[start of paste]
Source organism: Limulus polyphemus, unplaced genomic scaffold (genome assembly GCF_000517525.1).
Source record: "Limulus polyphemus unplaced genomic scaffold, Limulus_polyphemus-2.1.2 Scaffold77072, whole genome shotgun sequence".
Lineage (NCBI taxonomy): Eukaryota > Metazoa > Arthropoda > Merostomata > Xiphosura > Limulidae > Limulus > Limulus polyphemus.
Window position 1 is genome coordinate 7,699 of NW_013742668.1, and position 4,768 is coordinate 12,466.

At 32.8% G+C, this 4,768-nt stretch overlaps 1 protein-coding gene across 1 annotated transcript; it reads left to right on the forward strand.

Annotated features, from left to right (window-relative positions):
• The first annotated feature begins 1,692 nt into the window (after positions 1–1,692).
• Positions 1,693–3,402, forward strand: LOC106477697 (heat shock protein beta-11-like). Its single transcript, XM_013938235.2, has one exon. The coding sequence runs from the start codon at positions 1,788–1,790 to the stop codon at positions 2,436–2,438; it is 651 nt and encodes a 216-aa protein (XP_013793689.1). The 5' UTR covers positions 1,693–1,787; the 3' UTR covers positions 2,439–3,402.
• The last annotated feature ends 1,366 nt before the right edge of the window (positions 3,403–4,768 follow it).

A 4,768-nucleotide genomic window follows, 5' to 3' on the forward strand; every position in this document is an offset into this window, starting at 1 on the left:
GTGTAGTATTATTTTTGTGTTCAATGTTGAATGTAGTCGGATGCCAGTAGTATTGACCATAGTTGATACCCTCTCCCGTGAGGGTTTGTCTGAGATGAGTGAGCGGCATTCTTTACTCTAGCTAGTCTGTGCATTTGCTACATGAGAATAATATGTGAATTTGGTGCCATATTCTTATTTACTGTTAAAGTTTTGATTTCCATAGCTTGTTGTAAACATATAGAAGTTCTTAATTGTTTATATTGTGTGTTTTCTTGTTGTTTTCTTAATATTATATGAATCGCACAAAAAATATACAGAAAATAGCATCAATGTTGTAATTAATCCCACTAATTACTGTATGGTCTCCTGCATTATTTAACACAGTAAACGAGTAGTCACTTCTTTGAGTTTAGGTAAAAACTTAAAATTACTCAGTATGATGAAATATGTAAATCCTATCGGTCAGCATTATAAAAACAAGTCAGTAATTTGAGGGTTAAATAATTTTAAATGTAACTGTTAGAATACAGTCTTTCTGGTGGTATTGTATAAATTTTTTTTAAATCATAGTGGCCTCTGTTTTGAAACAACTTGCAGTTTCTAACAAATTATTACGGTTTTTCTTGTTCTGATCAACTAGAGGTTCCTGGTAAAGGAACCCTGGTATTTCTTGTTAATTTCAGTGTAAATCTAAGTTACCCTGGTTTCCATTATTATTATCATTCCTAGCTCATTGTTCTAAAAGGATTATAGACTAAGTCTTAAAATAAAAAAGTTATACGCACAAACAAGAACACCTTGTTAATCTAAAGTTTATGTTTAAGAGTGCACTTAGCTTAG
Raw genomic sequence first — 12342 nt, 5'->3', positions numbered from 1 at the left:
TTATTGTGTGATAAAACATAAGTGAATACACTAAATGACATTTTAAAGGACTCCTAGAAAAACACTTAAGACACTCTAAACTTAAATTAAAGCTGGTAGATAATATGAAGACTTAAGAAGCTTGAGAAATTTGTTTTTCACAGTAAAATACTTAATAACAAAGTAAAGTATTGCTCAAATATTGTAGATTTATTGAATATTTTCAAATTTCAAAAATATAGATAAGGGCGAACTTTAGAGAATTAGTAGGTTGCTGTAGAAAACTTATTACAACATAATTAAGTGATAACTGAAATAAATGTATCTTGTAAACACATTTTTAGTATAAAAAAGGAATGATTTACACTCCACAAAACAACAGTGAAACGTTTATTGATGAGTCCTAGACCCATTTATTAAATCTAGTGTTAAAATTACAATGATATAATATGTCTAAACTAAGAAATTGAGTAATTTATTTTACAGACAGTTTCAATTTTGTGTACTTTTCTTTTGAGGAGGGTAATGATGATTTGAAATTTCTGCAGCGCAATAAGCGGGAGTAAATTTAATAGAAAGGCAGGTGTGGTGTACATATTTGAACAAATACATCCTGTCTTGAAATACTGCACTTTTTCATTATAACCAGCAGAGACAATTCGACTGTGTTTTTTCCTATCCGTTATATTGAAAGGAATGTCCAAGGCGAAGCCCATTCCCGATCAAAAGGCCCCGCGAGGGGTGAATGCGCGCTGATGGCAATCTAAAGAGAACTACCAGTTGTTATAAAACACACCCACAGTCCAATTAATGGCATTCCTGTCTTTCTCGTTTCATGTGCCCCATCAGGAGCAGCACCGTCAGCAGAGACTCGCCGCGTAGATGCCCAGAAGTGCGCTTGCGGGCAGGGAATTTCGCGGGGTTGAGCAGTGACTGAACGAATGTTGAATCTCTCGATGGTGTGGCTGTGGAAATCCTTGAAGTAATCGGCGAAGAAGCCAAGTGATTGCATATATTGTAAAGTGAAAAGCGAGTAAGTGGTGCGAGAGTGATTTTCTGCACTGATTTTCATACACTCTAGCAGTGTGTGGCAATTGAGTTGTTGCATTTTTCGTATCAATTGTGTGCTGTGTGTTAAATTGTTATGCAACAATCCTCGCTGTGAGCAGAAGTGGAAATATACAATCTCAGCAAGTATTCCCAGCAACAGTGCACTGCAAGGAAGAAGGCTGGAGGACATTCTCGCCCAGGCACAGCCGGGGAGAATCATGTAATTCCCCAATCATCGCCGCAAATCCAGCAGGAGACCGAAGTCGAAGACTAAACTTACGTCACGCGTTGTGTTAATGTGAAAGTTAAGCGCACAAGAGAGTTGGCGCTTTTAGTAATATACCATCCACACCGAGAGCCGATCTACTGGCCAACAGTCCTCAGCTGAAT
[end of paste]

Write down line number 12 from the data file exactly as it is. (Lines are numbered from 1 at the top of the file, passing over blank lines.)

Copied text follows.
Raw genomic sequence first — 12342 nt, 5'->3', positions numbered from 1 at the left: